Two new moons have been found orbiting Jupiter, bringing the Jovian family count up to 66 natural satellites.
Currently known as S/2011 J1 and S/2011 J2, the new moons were first identified in images acquired with the Magellan-Baade Telescope at the Las Campanas Observatory in Chile on September 27, 2011.
The objects are among the smallest moons yet discovered in the solar system, each measuring only about a kilometer (0.62 mile) wide.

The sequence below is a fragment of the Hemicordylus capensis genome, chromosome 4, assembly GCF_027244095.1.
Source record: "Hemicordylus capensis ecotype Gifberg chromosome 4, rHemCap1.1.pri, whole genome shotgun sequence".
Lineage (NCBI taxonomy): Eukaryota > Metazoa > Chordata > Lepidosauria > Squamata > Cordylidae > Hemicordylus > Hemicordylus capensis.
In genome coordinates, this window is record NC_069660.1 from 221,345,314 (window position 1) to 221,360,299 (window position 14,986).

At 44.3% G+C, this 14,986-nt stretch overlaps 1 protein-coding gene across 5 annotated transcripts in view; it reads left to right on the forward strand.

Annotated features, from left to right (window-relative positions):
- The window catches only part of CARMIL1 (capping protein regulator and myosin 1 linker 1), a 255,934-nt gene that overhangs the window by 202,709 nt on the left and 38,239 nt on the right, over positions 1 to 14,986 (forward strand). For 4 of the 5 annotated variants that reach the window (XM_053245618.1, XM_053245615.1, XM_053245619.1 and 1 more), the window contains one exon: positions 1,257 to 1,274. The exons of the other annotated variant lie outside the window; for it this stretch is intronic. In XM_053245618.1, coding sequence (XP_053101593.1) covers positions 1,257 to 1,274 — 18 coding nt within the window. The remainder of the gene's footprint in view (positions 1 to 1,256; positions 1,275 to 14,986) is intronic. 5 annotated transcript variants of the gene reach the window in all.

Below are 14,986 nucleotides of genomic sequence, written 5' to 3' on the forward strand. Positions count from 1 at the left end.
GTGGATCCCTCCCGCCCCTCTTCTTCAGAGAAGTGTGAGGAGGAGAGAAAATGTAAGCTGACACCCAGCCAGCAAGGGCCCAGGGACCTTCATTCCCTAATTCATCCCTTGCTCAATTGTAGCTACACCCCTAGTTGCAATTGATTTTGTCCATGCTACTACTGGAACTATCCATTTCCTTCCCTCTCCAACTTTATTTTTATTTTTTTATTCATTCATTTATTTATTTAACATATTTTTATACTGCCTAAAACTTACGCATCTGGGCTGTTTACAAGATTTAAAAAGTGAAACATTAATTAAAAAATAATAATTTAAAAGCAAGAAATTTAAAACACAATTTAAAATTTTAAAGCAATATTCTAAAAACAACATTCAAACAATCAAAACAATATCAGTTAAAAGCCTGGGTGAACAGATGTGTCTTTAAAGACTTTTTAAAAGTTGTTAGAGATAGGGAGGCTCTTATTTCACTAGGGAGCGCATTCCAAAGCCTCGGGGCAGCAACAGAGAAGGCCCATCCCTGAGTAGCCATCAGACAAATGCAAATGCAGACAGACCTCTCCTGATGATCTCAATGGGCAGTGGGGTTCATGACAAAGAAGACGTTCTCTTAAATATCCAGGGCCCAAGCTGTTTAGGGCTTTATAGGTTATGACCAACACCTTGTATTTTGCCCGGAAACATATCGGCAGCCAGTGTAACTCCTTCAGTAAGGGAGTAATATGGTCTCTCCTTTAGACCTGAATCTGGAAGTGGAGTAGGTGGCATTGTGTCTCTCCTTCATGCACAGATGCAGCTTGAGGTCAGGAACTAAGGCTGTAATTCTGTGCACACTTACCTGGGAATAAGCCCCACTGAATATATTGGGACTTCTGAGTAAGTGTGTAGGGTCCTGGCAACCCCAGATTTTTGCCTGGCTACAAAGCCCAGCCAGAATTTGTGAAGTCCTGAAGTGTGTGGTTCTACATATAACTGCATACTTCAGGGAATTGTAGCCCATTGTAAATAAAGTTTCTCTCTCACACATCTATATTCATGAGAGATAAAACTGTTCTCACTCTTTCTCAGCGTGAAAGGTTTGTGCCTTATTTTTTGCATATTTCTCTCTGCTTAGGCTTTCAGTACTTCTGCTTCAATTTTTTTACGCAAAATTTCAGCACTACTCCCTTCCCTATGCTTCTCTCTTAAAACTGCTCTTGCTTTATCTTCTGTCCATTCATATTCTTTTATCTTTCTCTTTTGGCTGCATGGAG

Unlike Jupiter’s four large Galilean moons (one of these moons, Io is pictured below), which are visible from Earth with even small backyard telescopes, both new moons are dim and very distant from the planet, taking about 580 and 726 days to complete their orbits.
Scientists had previously discovered new Jovian satellites in 2010, and astronomers think there may be more—lots more. Learn more here.